In the 19th and early 20th centuries the monastery was visited by Western missionaries. In 1852 Reverend H. G. O. Dwight described it a "celebrated monastery".[11] In 1853 Austen Henry Layard called Narek a "large Armenian village" and noted that the monastery is "much frequented in pilgrimage by the Christians of Wan [Van] and the surrounding country." He wrote that it was probably expanded and repaired at various periods, and "there are parts, such as the belfry, which are modern, whilst others bear evident marks of antiquity. It is a strong solid building, of the same red sand stone as the tombs of Akhlat."[12]

In 1900 the American journal The Missionary Herald wrote that the monastery's orphanage had 25 to 30 boys, while the monastery school was "by far the largest and most advanced school in the province outside the city [of Van], this village unlike most others, having had some sort of a school for several years."[13]

In the early 20th century the monastery was surrounded by residential houses and various buildings for economic purposes.[14] A 1911 photo by the ethnographer Yervand Lalayan shows "peasants with oxen plowing a field directly beneath its walls."[10] The American missionary Herbert M. Allen (1865–1911) wrote in 1903 that[15]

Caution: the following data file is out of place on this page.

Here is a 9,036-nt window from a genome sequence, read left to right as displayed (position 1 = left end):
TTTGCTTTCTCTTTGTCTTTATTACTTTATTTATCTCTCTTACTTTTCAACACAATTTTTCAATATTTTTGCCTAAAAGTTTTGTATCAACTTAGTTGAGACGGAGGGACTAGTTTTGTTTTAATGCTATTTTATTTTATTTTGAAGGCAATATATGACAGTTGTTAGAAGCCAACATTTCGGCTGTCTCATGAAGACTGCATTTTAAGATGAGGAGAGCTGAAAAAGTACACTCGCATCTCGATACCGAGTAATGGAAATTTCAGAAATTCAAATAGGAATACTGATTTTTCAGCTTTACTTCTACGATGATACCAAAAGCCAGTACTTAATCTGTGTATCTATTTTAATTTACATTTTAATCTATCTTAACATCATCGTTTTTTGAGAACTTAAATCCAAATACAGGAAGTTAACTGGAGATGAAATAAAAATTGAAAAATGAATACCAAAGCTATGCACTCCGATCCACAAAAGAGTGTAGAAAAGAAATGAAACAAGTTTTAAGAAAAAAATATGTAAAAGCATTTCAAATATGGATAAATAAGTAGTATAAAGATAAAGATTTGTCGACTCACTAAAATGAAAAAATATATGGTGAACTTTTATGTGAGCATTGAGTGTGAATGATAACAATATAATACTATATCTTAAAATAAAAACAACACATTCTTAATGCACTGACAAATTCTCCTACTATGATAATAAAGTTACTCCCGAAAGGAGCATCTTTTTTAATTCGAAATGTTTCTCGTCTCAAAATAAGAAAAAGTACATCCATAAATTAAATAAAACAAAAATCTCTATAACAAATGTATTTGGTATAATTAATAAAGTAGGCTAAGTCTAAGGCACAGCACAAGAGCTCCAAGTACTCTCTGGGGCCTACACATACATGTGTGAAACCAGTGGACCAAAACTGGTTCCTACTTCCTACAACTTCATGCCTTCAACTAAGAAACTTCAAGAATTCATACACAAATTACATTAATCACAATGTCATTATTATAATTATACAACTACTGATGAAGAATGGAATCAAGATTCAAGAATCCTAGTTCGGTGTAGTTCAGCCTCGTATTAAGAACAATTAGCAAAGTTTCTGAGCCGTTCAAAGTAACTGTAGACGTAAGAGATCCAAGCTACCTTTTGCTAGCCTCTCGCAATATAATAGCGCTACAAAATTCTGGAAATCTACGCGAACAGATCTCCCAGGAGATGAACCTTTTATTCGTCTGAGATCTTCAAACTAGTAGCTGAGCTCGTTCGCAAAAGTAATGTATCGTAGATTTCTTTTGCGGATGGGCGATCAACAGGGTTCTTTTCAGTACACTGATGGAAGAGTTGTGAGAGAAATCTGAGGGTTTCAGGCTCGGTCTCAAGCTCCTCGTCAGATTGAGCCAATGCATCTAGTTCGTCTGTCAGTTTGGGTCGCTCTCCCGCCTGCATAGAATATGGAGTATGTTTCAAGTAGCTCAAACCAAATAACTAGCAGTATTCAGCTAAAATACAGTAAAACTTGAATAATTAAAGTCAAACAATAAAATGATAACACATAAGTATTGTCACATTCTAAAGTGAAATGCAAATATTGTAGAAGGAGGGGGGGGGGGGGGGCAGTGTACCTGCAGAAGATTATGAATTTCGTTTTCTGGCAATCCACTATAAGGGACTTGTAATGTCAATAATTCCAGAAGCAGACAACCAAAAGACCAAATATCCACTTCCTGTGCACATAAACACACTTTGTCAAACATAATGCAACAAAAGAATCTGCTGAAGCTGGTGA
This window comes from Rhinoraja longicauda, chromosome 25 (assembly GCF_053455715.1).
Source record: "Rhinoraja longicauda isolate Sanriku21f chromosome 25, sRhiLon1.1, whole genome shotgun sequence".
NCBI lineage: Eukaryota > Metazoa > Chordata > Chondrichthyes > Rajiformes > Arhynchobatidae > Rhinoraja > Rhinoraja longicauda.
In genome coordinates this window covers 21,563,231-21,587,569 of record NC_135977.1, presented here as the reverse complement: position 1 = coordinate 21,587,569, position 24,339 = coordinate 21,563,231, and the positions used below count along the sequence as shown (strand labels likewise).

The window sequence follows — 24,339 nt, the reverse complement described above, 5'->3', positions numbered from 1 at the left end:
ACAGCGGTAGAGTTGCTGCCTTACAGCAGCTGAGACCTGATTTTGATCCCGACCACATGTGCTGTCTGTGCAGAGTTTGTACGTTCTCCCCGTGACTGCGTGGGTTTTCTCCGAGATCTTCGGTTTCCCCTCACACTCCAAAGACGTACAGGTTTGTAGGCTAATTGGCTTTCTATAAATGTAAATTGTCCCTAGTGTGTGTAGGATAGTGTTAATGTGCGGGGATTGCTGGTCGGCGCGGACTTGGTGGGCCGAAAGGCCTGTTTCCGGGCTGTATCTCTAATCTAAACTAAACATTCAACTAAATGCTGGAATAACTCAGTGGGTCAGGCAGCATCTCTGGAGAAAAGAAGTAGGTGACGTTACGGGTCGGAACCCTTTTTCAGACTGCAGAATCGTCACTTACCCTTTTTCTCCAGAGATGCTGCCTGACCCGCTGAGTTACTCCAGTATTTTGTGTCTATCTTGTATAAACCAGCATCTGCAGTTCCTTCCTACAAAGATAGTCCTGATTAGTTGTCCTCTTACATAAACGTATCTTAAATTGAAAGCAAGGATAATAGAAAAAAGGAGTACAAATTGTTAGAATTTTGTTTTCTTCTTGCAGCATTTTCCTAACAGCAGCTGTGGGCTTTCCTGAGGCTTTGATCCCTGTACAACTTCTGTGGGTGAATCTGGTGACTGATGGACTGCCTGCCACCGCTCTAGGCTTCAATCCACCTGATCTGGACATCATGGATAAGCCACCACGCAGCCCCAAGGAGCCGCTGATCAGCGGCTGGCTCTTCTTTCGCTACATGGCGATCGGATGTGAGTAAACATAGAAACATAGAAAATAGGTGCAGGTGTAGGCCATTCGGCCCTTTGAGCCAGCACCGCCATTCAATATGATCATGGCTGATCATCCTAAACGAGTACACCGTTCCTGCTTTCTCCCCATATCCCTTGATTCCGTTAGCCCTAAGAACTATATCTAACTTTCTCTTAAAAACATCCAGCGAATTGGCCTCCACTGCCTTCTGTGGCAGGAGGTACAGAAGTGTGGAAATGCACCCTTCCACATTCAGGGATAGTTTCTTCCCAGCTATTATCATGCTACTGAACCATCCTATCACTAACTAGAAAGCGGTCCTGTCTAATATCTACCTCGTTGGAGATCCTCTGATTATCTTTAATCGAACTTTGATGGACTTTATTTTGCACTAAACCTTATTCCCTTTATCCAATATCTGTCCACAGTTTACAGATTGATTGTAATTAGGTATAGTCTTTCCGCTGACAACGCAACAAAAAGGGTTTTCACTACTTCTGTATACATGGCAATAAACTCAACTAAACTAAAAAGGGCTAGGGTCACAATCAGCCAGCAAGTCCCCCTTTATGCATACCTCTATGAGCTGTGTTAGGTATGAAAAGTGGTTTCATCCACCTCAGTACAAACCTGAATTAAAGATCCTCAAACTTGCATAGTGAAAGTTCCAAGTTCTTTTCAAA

...the cloisters built at its base have done their utmost to destroy the significance of this singularly beautiful church, but in spite of these, the power and spirituality of the sculptured thought remain and call to mind the name of the apostle [Gregory] of Nareg, who has left the stamp of his personality on Armenian literature and character.

Architecture[edit]

The monastic complex contained two churches: St. Sandukht and Surb Astvatsatsin ("Holy Mother of God"). The mausoleum of Gregory of Narek was located to the east of the St. Sandukht church. The church of Surb Astvatsatsin had a "domed hall" design, and was located south of St. Sandukht. In 1787 vardapet Barsegh built a rectangular, four-columned[16] gavit (narthex), on the tombs of Hovhannes vardapet (the brother of Gregory) and the philosopher Ananias of Narek. In front of the gavit's western entrance a three-storey bell-tower[14] was built in 1812.[4]

Destruction and current state[edit]

The monastery ceased to function during the Armenian genocide of 1915 which resulted in the Armenian population of the region being exterminated.[4] According to Sevan Nişanyan it was demolished around 1951, at the same period that an official order for the demolition of the Holy Cross Cathedral of Aghtamar was issued, but was not carried out.[1][17] The village of Narek is now largely Kurdish-populated and is known as Yemişlik in Turkish[1][2] and Nerik in Kurdish.[18]

In the early 2000s "there were still some remnants of an archway of the monastery."[1] In October 2003, as part of the commemorations of the 1000th anniversary of Gregory of Narek, Mesrob II Mutafyan, the Armenian Patriarch of Constantinople, visited the site of the monastery. NTV reported that a villager, who had turned what had survived of the monastery into a stable prevented entry and asked Mutafyan and accompanying visitors for money. Turkish gendarmes interevened and the door was opened, but Mutafyan did not enter the stable and instead chatted with the villagers.[19]